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View Full Version : Restarting Injection Line heater thread



moorerp
29th November 2006, 03:21 PM
Hi All,

I'd like to reopen the discussion on using injection line heaters, but focused on how it's done by the do-it-yourselfer, rather than focused on whether it's a good idea or not.

I like the idea, and I'd like to do it myself because it seems fairly simple. So for any of you electrically savvy types out there who may have done it, how does one calculate the required length of nichrome wire to reach a target temperature? Calculating the resistance and amperage of a length of wire seems fairly easy, but how do these figures translate into max temperature of the wire?

Any other details concerning how you you wired your heaters and the materials you used would be much appreciated as well.

thanks,
Randall in bloody depressing Oregon, USA winter

Vegiecars
29th November 2006, 04:22 PM
Hi Randall,

in one of my earlier prototypes we were able to calculate how long the wire needed to be to reach a desired maximum temperature (with help from a university electronics lecturer). The problem was that it took a long time to reach this maximum.

The Fattywagons line heaters were not long enough, and as a result I measured temperatures in excess of 180 deg C on their product.

This is why our heating elements are thermostatically controlled, allowing a fast heat up time but only to a chosen maximum temperature.

Regards
Marcus

wvodasher
30th November 2006, 11:16 AM
The wire used in fattywagans heaters was 316 stainless steel 30 inches long, 76.20 centimeters long. .031 inches dia for 80 watt heaters, .035 inches dia for 100 watt heaters.
he provided this info on another forumm after he stopped making them.
hope this helps
later mark

Gen-Erix
24th February 2007, 02:14 PM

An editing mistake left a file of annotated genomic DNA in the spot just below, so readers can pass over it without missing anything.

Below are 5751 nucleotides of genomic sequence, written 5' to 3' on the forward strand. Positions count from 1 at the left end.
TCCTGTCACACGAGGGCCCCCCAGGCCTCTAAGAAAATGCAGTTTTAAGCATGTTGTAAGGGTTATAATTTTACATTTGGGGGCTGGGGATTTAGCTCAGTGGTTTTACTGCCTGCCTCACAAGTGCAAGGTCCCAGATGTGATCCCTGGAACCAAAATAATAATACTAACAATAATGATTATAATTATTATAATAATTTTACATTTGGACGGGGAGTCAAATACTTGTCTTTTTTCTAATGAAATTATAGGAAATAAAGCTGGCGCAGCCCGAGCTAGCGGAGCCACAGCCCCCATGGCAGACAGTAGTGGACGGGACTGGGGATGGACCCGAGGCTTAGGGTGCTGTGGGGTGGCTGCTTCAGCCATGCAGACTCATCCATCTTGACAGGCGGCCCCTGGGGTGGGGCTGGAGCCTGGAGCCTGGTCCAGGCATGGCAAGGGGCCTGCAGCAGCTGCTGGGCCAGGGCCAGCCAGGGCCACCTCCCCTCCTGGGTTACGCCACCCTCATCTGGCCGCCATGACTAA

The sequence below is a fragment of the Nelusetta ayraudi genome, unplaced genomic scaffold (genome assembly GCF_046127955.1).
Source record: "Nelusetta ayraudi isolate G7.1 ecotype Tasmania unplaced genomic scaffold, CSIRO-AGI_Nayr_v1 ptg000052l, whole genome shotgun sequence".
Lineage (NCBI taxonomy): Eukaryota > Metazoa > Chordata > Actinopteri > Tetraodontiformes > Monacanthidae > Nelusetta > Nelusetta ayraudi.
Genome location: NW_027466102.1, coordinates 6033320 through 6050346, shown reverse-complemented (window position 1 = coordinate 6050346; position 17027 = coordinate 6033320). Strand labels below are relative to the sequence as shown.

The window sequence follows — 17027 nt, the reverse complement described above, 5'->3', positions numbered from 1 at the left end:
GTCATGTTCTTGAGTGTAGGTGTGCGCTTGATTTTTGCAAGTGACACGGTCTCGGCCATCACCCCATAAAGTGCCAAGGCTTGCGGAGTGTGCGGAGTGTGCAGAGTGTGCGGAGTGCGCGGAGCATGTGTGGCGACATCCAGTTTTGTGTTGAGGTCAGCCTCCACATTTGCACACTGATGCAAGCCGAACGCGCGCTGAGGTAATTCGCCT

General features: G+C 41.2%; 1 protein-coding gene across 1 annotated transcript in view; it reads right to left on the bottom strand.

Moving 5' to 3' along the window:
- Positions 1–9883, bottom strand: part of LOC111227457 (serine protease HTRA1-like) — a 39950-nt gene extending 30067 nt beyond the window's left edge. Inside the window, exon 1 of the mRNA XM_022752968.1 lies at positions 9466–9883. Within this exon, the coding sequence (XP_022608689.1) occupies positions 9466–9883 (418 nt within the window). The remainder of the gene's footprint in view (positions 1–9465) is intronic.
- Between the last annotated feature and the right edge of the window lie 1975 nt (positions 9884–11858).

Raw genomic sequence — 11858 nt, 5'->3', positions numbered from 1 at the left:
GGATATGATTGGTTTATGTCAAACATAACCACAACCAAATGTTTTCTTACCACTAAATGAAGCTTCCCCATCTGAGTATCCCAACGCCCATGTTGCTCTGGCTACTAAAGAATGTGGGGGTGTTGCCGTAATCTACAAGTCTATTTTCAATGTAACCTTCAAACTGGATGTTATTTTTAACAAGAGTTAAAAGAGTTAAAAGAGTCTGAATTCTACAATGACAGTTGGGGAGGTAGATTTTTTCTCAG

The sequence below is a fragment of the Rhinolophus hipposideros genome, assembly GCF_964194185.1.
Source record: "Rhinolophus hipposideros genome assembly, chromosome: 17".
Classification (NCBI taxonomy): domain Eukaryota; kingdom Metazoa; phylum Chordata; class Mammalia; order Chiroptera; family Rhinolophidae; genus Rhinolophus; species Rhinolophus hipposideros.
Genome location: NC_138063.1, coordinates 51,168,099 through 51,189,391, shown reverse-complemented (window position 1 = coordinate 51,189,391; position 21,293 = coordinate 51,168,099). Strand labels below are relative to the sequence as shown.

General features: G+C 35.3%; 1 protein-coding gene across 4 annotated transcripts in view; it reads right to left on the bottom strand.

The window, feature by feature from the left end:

Hello, Im in Hawaii where the temp never falls below 60F (15C). Im planning to get a old Mercedes 300 and outfitting it with injector heaters and a fuel filter heater. Im eager to learn but am still learning about the process so talk slow and simple from time to time. So far I have found this info:


The nichrome wire used in fattywagans heaters was 316 stainless steel 30 inches long, 76.20 centimeters long. .031 inches dia for 80 watt heaters, .035 inches dia for 100 watt heaters.


1. I want it to function at 200F (93C) which seems to be a good temperature. What would I do to make it stay at 200F instead of going up to 2000F (1093C) Fuse, Temp Regulator, Thermistor?

BUT...
Quote: "the acrevo study does recommend 302F (150C) for canola oil for it to atomize similar to petro"


2. Ive seen kits that were already insulated with some sort of wrap. What is that?


3. What about injector lines cracking?
(at 150deg C, the issue I have is that the existing fuel lines are not manufactured for such extremes and, such rapid heating (and cooling) could lead (and has with some) to the fuel lines cracking.)


4. What about a second battery for the heaters?
How would I wire that up? Especially if I do some minor audio improvements as well.

Vegiecars
24th February 2007, 03:17 PM
see the "Anyone using injector line heaters" thread

moorerp
27th February 2007, 12:03 PM
[quote=Gen-Erix;12370]


1. I want it to function at 200F (93C) which seems to be a good temperature. What would I do to make it stay at 200F instead of going up to 2000F (1093C) Fuse, Temp Regulator, Thermistor?

BUT...
Quote: "the acrevo study does recommend 302F (150C) for canola oil for it to atomize similar to petro"

I've seen people talk about doing it two ways, on eis to put a temperature sensitive switch just downstream of the wire wrapped portion of the injection line, one that gets thrown at around 290 degrees F. It acts as a circuit breaker when the desired temperature is reached and will cycle the system on and off as the temperature of the oil in the lines falls and rises around the target temp.

I've seen other folks suggest doing much the same thing with a temperature probe which they monitor while driving. Then the driver can interrupt the circuit with a manual switch when the target temp is reached.


2. Ive seen kits that were already insulated with some sort of wrap. What is that?

Check McMaster Carr, if it's some kind of high temp insulative tape, they probably have it.


[quote]

Fattyman
1st March 2007, 01:22 PM
Fattywagons is back!:D